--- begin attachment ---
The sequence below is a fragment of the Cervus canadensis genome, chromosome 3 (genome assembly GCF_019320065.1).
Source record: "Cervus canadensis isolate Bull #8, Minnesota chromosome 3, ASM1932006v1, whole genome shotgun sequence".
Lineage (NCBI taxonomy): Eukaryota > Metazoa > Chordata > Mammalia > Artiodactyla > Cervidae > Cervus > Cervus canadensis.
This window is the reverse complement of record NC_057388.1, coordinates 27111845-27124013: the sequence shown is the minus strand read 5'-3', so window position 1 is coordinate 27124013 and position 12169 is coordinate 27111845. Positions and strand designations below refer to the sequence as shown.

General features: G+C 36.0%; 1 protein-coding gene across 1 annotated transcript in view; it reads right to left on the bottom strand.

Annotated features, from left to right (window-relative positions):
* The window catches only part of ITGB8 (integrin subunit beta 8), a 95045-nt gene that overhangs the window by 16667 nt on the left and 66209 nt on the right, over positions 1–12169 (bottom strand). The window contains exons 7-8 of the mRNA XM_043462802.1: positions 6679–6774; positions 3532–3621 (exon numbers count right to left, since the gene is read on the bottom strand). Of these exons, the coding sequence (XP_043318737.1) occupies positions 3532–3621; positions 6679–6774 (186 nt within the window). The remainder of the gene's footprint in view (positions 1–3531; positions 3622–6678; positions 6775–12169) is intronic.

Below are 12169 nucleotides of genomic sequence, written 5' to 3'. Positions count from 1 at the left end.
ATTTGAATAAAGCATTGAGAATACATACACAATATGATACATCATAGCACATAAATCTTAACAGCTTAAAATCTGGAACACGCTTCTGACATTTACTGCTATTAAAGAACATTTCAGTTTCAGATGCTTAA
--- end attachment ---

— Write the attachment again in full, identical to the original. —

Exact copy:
The sequence below is a fragment of the Cervus canadensis genome, chromosome 3 (genome assembly GCF_019320065.1).
Source record: "Cervus canadensis isolate Bull #8, Minnesota chromosome 3, ASM1932006v1, whole genome shotgun sequence".
Lineage (NCBI taxonomy): Eukaryota > Metazoa > Chordata > Mammalia > Artiodactyla > Cervidae > Cervus > Cervus canadensis.
This window is the reverse complement of record NC_057388.1, coordinates 27111845-27124013: the sequence shown is the minus strand read 5'-3', so window position 1 is coordinate 27124013 and position 12169 is coordinate 27111845. Positions and strand designations below refer to the sequence as shown.

General features: G+C 36.0%; 1 protein-coding gene across 1 annotated transcript in view; it reads right to left on the bottom strand.

Annotated features, from left to right (window-relative positions):
* The window catches only part of ITGB8 (integrin subunit beta 8), a 95045-nt gene that overhangs the window by 16667 nt on the left and 66209 nt on the right, over positions 1–12169 (bottom strand). The window contains exons 7-8 of the mRNA XM_043462802.1: positions 6679–6774; positions 3532–3621 (exon numbers count right to left, since the gene is read on the bottom strand). Of these exons, the coding sequence (XP_043318737.1) occupies positions 3532–3621; positions 6679–6774 (186 nt within the window). The remainder of the gene's footprint in view (positions 1–3531; positions 3622–6678; positions 6775–12169) is intronic.

Below are 12169 nucleotides of genomic sequence, written 5' to 3'. Positions count from 1 at the left end.
ATTTGAATAAAGCATTGAGAATACATACACAATATGATACATCATAGCACATAAATCTTAACAGCTTAAAATCTGGAACACGCTTCTGACATTTACTGCTATTAAAGAACATTTCAGTTTCAGATGCTTAA